Benchmark Results: Metro 2033
Lowering our expectations as we started Metro 2033 testing, we chose Medium details with no PhysX or additional Depth of Field. Experience tells us that the Radeon HD 6850 should pass, but what about the low-cost GeForce GT 440?
Ah, the 6850 indeed looks fast. But we also took notes on its minimum frame rate and were shocked to see that its 91.3 FPS average dropped to a 22.07 FPS minimum using our lowest test settings. Oops.
This particular title deserves a little more explanation, though. The low FPS happened only when moving quickly through dense smoke. That can be avoided in actual gameplay, though the enjoyment of good game detail might not be worth the ridicule that follows when your friends find out that you’re afraid of smoke (Ed.: Hey, after watching Lost, there's good reason to be afraid of smoke).
Nothing survived our minimum FPS requirements above 1280x720, but a relatively high average frame rate makes the Radeon HD 6850 appear playable through 1680x1050 on the above chart.
Afox's Radeon HD 6850 continues to impress at 1920x1080, in spite of a minimum FPS shortfall for all cards. Perhaps it’s time to consider DX10 mode instead?
For example, there are few, if any, reviews on noiseless CPUs (meaning, fanless) and too few if any reviews on GPUs without fans. Small form factors have thankfully been addressed a bit, but some of the smallest sizes are still not represented well in reviews.
Even if you are into killing evil Zargons with your pimped out main computer (which many are not anyway), there is still a cool factor of a computer that fits in your hand that can be used in other locations like a kitchen, or living room, or both since you can pick it up and move it easily.
Articles like this, that might not pertain to a main computer (or may), are interesting, since most of us have several computers, and know several people that ask our assistance in making decisions, and there are often criteria like this involved.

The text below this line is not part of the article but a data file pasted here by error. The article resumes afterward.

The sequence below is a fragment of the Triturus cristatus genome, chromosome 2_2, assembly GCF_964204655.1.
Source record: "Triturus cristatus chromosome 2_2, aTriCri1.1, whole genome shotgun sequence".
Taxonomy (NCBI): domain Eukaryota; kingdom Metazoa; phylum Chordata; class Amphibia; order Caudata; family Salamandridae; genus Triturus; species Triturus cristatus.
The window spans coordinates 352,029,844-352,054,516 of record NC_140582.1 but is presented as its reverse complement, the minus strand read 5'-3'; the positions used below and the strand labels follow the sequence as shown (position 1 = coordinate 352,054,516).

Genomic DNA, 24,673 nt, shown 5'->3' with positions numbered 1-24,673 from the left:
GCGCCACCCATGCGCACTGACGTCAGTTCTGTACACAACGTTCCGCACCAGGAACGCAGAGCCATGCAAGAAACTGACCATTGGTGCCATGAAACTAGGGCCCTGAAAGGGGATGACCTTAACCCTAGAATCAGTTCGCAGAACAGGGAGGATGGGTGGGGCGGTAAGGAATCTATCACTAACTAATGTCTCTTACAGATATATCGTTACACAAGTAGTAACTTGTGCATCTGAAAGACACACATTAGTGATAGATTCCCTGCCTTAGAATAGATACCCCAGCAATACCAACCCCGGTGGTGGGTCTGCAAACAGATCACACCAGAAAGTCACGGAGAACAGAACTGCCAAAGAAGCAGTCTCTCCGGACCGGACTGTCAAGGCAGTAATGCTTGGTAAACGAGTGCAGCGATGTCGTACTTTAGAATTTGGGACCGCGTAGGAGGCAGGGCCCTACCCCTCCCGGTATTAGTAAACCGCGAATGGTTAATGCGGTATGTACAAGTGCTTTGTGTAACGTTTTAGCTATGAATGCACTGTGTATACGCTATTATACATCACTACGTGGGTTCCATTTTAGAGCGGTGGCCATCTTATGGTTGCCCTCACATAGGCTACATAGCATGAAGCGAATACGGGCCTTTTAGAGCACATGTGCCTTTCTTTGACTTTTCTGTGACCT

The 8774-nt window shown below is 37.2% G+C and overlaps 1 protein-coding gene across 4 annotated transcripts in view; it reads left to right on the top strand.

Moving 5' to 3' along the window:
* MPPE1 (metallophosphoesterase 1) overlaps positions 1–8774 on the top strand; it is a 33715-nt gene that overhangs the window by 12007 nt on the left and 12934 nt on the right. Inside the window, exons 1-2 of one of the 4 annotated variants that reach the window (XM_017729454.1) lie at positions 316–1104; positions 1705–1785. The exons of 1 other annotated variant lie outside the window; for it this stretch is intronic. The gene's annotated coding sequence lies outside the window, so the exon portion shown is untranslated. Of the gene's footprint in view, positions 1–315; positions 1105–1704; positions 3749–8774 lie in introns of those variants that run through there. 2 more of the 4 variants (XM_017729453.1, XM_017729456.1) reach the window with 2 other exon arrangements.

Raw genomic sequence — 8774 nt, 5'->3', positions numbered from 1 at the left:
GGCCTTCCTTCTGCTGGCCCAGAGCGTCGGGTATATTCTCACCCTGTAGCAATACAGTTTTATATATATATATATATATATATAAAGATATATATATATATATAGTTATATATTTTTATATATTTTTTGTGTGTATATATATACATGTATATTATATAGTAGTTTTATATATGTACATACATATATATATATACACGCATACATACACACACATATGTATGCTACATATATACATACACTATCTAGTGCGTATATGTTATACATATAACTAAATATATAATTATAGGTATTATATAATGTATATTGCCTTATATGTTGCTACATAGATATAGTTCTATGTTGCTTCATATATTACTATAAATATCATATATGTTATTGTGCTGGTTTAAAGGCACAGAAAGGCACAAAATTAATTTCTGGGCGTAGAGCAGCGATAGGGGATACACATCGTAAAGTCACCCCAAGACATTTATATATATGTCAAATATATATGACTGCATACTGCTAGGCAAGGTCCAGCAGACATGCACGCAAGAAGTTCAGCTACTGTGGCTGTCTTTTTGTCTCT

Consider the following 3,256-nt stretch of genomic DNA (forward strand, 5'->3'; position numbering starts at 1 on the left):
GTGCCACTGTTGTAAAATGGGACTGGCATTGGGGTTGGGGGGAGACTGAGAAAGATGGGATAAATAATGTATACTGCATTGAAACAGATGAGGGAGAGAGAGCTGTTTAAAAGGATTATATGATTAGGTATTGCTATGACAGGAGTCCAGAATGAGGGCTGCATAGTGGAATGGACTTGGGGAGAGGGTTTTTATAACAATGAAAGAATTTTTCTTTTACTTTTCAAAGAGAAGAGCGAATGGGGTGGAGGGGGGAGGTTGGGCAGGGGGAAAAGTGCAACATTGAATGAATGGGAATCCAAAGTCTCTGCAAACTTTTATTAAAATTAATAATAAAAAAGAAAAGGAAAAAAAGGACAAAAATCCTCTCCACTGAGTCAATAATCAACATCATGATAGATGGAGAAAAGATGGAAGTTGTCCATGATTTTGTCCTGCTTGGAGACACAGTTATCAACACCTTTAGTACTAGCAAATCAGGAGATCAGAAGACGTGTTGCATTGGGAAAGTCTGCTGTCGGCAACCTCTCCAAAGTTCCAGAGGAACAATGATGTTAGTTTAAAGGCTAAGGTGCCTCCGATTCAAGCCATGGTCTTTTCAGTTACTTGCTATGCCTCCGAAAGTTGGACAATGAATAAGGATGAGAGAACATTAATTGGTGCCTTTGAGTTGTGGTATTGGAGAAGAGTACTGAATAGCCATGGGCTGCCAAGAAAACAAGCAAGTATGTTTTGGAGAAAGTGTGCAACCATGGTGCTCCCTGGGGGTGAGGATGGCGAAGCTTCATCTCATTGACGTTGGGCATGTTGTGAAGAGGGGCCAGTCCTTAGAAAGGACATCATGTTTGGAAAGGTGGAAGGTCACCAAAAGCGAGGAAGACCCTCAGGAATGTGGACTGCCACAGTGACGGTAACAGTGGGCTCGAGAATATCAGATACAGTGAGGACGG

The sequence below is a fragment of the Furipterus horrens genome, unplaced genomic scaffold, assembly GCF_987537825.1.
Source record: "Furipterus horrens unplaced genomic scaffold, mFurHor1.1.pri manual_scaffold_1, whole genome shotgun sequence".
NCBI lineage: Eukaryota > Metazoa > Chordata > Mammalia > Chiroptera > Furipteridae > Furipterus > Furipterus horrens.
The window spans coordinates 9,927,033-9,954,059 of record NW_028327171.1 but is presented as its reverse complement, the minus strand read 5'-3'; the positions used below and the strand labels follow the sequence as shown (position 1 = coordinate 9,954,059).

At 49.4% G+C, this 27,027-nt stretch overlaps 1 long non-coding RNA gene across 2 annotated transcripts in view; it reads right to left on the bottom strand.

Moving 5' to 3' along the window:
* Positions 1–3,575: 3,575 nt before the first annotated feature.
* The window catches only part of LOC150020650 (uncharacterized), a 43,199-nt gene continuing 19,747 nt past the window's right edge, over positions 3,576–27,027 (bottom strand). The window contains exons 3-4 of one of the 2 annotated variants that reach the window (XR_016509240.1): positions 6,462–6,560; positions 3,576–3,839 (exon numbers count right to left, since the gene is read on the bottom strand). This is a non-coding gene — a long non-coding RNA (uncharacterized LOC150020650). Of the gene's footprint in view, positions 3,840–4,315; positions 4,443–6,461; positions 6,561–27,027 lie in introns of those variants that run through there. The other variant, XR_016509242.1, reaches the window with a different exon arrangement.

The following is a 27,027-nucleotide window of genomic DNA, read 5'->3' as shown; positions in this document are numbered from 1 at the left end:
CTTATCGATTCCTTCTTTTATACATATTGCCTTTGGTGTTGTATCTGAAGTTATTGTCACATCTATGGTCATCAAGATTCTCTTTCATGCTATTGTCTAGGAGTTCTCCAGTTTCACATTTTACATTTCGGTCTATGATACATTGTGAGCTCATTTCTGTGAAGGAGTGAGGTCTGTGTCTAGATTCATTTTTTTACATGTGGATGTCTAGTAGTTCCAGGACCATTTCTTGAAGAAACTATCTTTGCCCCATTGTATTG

Still, I also like the idea of reviewing different approaches of hardware pieces. We all have different needs, so different hardware (forms) need to be addressed as well 8)
The Tom's Hardware team put a lot of effort into getting as many companies onboard as possible for this. PowerColor should have been excluded since its product was actually too late to meet the test deadline, but that's a non-issue since the card didn't show up. And Galaxy, Galaxy Where Art Thou? You would think companies like that would be in touch with ALL the major sites, wouldn't you?
I really don't know what I would think, I'm completely unfamiliar with the process of acquiring test hardware from companies. Is this really unusual behavior from Galaxy and Power Color (ignoring or passing up a request to review one of their new products)?
As for PowerColor, they said they sent one. Either they screwed up, or something happened to the card along the way. Either way, I wasn't going to worry about the cause of this conundrum since it was too late to deal with.
I really don't know what's up with Galaxy. Chances are they might have simply cut their marketing department.